What is Fiber Optic Pigtail?

Fiber Optic Pigtail Cable

Introduction

A fiber optic pigtail is a pre-installed connector on one end of an optical cable and a length of exposed fiber at the other end. The term “pigtail” comes from the fact that it resembles a pig’s tail, with the connector being its head. Fiber optic pigtails are used in all kinds of equipment or box splice connection, integrated connection and cross connection in indoor optical links. This type of termination is done by fusion splicing (optical fiber fusion splicing).

Fiber optic pigtail is a fiber optic cable crafted with a single fiber that has a connector pre-installed on one end and a length of exposed fiber at the other.

Fiber optic pigtails are used to connect fiber optic patch panels to equipment, fiber optic equipment to fiber optic patch panels and/or connecting two pieces of equipment. The exposed length of the pigtail can be cut with a pair of scissors or a knife.

The length of the exposed portion may vary depending on how much is needed for each application (from 1 inch up).

Most fiber optic patch panels are terminated with fiber optic pigtails. All fiber connectors have some amount of loss. In order to minimize this loss, when different fibers need to be joined together, fusion splicing is the best way. Fusion splices are generally preferred because they have lower insertion loss and much less reflectance than mechanical splices.

Fusion splicing is the best way to join fibers. In fusion splicing, two ends of different fiber are melted together with an electric arc and then cooled down by applying plastic coating to both ends. This technique is also called fusion bonding or plastic bonding as it involves melting two ends of fibers together and then gluing them with plastic coating.

There are several advantages of using this method over other types of connectors such as mechanical or crimp connectors:

  • Fusion splicing has lower insertion loss than other types of connectors. The average insertion loss for fusion-spliced pigtails is around 0.5 dB while that for crimp connectors and mechanical splices can be more than 1 dB (0.5dB to 2dB).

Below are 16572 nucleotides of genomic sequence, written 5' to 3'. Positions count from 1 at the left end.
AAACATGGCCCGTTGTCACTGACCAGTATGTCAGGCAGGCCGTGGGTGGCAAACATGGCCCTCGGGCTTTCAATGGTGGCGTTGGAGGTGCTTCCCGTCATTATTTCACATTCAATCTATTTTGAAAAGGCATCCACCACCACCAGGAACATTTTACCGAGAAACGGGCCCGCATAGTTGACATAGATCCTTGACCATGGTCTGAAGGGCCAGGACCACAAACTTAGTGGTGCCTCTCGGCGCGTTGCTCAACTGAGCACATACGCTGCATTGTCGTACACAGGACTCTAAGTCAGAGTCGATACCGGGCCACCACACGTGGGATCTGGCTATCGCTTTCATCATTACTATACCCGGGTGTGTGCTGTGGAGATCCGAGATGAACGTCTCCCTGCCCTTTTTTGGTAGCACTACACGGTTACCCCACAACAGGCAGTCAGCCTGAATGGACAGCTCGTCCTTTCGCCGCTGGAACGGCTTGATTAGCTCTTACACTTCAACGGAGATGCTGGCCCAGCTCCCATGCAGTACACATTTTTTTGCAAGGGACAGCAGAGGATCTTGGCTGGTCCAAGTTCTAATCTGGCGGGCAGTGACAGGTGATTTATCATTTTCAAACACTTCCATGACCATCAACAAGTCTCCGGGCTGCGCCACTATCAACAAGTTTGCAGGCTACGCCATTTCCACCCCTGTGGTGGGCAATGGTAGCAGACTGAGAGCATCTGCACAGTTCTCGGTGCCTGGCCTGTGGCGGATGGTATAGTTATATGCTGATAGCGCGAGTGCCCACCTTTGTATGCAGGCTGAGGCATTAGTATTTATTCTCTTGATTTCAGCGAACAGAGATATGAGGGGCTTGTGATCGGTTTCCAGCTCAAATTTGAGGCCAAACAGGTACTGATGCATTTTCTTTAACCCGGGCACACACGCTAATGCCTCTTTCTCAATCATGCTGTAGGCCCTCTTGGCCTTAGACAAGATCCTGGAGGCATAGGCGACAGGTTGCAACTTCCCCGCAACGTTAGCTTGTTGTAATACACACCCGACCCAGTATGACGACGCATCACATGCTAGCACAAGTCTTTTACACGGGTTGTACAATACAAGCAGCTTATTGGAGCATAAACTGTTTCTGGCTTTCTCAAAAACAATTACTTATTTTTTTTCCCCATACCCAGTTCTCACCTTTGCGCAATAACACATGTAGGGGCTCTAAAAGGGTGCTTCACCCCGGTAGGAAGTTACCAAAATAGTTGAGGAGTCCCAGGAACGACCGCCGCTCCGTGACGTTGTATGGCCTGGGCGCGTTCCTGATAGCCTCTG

The connector terminations on the other end of the jumper cables are then mated to the panel’s pigtails where the fusion splicing takes place, creating a quick and clean way to join fibers without connectors in the path.

The connector terminations on the other end of the jumper cables are then mated to the panel’s pigtails where the fusion splicing takes place, creating a quick and clean way to join fibers without connectors in the path.

Fusion splicing is generally preferred because it has lower insertion loss and much less reflectance than mechanical splices. Fusion splicing also allows you to use a single fiber cable for longer distances, but if you need more than 1 km/mi of distance, you should look into ribbon cables instead.

The most common type of optical pigtails used for termination purposes is: simplex, duplex, 12 core, 24 core 36 core and 48 core optical pigtails.

  • The most common type of optical pigtails used for termination purposes is: simplex, duplex, 12 core, 24 core 36 core and 48 core optical pigtails.
  • Optical pigtail terminations are designed to meet the requirements of different applications such as data transmission or fiber optic cable testing equipment like OTDRs that require light source input ports or power supply output ports.

Also known as simplex, a 1 mm simplex optical pigtail consists of one simplex optical cable fitted with an LC/SC/FC/ST/MU connector at one end, while the other end is left bare or can be reinforced by KFRP strength member. They are widely used in all kinds of equipment or box splice connection, integrated connection and cross connection in indoor optical links.

Conclusion

We hope you have a better understanding of what an optical fiber pigtail is. This article covered many aspects of the topic, including how they are used and the different types that exist. We also discussed some common terms associated with these cables, including single-mode and multi-mode fibers. If you’re interested in learning more about fiber optic patch panels or any other related topics, please feel free contact us today!

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